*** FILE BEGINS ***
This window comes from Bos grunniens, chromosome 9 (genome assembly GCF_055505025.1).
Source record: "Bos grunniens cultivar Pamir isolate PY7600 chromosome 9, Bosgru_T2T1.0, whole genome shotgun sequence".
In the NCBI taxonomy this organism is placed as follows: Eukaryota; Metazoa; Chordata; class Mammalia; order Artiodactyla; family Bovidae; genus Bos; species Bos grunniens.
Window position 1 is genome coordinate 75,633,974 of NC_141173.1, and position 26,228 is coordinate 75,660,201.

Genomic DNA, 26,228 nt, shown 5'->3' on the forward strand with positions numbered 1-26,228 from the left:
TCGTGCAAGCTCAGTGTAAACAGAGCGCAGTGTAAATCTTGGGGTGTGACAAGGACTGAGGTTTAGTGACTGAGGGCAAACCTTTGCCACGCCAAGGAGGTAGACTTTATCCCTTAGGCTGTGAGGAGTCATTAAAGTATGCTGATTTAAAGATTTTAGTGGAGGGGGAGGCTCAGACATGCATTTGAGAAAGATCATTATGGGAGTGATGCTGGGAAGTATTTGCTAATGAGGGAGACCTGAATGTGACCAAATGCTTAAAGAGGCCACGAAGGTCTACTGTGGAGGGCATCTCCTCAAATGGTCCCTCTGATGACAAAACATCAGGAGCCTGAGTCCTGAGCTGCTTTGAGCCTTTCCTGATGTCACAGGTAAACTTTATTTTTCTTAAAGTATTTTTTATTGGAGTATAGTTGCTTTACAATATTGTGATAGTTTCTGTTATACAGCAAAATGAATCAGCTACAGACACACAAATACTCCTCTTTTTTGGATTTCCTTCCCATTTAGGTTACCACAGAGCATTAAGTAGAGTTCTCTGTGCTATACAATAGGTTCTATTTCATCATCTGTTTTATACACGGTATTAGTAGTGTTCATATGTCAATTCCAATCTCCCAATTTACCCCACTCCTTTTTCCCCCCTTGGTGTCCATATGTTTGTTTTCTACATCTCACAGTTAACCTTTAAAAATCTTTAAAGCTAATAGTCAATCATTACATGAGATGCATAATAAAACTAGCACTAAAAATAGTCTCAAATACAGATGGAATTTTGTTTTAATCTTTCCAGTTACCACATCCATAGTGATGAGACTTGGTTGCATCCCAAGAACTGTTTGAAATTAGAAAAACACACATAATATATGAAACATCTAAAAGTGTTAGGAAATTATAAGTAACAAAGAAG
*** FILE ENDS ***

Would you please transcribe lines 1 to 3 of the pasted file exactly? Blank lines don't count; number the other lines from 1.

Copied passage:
This window comes from Bos grunniens, chromosome 9 (genome assembly GCF_055505025.1).
Source record: "Bos grunniens cultivar Pamir isolate PY7600 chromosome 9, Bosgru_T2T1.0, whole genome shotgun sequence".
In the NCBI taxonomy this organism is placed as follows: Eukaryota; Metazoa; Chordata; class Mammalia; order Artiodactyla; family Bovidae; genus Bos; species Bos grunniens.